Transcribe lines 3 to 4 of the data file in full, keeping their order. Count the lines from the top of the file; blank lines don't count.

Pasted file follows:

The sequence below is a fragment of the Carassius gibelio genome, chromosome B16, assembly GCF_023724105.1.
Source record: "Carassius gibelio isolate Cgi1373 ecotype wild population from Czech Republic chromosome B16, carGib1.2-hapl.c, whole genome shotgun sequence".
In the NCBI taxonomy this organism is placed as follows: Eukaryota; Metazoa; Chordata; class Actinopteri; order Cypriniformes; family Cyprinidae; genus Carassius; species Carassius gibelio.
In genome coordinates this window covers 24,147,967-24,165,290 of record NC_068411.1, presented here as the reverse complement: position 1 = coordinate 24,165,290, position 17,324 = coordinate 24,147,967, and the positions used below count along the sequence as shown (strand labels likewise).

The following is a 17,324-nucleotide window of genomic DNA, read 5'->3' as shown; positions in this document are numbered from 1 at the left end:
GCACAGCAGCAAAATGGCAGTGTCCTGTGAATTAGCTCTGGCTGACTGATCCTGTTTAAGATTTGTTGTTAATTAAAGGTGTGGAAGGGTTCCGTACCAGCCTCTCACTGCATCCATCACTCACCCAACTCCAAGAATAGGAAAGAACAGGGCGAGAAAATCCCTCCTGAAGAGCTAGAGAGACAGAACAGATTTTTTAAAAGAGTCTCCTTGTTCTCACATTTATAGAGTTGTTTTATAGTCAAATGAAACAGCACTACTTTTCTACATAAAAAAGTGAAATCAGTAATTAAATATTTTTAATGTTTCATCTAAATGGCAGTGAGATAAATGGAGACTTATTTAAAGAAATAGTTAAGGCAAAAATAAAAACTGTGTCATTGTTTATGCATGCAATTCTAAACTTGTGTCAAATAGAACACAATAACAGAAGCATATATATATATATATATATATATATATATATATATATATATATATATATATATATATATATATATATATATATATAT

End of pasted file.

In the NCBI taxonomy this organism is placed as follows: Eukaryota; Metazoa; Chordata; class Actinopteri; order Cypriniformes; family Cyprinidae; genus Carassius; species Carassius gibelio.
In genome coordinates this window covers 24,147,967-24,165,290 of record NC_068411.1, presented here as the reverse complement: position 1 = coordinate 24,165,290, position 17,324 = coordinate 24,147,967, and the positions used below count along the sequence as shown (strand labels likewise).